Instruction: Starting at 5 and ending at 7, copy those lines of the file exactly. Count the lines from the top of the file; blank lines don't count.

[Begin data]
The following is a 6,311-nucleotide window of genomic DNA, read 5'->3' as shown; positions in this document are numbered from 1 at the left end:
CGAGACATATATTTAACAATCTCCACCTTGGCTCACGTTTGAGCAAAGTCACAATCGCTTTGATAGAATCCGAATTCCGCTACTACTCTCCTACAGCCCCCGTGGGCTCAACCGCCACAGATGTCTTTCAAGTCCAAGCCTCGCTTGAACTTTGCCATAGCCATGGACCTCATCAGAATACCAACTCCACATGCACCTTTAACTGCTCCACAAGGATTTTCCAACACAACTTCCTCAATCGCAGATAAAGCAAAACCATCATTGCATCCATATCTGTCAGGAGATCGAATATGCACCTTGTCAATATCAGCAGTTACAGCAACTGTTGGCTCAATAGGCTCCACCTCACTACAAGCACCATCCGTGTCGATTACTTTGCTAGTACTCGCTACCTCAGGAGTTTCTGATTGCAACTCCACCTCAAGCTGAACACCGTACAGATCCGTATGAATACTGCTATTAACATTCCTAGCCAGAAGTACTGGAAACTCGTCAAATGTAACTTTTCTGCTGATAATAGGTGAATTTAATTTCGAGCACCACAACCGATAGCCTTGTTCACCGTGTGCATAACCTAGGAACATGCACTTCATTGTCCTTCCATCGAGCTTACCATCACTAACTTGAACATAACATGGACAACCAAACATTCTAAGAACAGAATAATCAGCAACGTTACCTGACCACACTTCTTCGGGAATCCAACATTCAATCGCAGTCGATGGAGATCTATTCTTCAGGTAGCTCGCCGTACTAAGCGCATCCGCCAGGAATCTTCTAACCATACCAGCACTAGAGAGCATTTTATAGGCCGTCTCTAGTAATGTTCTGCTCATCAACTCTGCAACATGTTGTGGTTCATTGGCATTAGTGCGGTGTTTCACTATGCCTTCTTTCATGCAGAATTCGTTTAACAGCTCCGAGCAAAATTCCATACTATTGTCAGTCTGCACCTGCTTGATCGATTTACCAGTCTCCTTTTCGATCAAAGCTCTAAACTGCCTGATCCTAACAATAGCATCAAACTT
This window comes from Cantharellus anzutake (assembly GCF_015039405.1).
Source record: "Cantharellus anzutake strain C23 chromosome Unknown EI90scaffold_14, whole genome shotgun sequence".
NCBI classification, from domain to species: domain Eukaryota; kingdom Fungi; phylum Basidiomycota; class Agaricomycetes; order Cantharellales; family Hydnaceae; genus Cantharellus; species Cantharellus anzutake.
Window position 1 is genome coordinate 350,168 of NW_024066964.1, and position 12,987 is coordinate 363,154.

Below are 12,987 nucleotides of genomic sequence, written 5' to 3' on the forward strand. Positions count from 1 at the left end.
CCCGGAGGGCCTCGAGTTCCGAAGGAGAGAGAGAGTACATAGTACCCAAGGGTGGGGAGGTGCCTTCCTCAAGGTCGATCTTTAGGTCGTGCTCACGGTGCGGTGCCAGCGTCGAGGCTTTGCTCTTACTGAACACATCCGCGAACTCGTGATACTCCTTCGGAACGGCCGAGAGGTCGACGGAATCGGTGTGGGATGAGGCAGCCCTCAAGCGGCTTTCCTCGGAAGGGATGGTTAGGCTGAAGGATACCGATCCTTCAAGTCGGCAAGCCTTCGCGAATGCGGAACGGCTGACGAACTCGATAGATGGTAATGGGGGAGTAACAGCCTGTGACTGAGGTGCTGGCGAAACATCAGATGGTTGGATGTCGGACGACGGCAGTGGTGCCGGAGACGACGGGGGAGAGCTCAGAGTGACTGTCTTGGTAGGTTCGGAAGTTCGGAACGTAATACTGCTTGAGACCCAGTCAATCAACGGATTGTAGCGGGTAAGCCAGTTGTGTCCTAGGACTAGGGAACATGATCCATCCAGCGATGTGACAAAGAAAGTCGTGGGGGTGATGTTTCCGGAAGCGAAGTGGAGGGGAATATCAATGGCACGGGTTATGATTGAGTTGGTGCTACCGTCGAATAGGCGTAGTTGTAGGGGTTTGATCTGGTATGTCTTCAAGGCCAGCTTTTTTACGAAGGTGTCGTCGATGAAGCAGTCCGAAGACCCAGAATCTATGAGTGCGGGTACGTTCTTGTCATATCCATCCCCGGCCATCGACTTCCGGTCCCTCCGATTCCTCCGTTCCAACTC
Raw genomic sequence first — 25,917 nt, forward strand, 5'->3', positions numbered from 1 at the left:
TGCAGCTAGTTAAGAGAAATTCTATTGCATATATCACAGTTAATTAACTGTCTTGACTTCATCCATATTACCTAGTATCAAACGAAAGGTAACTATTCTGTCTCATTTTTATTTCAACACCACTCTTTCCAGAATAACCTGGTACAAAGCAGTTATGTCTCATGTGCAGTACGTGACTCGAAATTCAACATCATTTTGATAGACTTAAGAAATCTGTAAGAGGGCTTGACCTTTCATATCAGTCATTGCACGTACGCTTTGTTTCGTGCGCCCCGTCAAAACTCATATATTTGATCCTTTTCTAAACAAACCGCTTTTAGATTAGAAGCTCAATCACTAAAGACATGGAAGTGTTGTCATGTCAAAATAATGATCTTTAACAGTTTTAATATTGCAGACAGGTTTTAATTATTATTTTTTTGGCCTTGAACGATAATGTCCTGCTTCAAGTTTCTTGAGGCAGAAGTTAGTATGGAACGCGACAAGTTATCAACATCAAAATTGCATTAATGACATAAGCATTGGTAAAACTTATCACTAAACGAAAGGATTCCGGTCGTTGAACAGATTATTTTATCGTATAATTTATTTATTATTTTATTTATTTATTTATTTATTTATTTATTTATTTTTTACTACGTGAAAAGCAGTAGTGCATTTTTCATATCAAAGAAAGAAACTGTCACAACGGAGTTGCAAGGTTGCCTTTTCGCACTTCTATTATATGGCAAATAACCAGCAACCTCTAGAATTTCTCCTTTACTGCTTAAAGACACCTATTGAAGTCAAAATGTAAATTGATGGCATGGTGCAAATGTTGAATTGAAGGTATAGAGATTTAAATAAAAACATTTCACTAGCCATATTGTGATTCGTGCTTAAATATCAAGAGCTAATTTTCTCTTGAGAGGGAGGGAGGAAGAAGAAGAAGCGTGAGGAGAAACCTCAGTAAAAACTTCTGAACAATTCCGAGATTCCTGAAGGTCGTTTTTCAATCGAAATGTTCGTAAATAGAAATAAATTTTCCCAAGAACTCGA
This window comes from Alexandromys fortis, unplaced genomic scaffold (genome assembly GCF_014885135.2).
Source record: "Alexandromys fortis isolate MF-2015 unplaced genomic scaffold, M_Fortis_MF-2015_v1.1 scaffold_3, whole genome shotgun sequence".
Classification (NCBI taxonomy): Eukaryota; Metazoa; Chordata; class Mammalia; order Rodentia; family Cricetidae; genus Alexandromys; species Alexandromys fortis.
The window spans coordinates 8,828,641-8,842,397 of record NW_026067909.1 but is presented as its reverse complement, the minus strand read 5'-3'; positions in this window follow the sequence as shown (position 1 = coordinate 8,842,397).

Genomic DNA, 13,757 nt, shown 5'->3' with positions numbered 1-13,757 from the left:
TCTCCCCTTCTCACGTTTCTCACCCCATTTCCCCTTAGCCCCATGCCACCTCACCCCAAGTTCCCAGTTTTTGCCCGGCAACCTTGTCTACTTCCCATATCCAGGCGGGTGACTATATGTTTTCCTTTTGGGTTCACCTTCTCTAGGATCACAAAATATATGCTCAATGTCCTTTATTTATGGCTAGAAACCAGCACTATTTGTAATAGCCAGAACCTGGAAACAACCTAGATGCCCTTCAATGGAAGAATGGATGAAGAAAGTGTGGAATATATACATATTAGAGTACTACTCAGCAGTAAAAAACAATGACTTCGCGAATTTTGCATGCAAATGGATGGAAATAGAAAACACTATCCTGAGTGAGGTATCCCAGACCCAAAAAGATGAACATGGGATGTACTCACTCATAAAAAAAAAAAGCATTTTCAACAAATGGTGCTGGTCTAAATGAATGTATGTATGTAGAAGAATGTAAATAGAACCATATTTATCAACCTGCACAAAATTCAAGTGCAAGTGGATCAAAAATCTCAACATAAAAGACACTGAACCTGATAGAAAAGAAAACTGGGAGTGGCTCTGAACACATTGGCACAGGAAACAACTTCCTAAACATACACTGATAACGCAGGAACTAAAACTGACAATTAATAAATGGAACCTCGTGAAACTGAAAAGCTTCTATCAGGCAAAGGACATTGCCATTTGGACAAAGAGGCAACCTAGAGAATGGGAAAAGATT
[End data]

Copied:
NCBI classification, from domain to species: domain Eukaryota; kingdom Fungi; phylum Basidiomycota; class Agaricomycetes; order Cantharellales; family Hydnaceae; genus Cantharellus; species Cantharellus anzutake.
Window position 1 is genome coordinate 350,168 of NW_024066964.1, and position 12,987 is coordinate 363,154.

Below are 12,987 nucleotides of genomic sequence, written 5' to 3' on the forward strand. Positions count from 1 at the left end.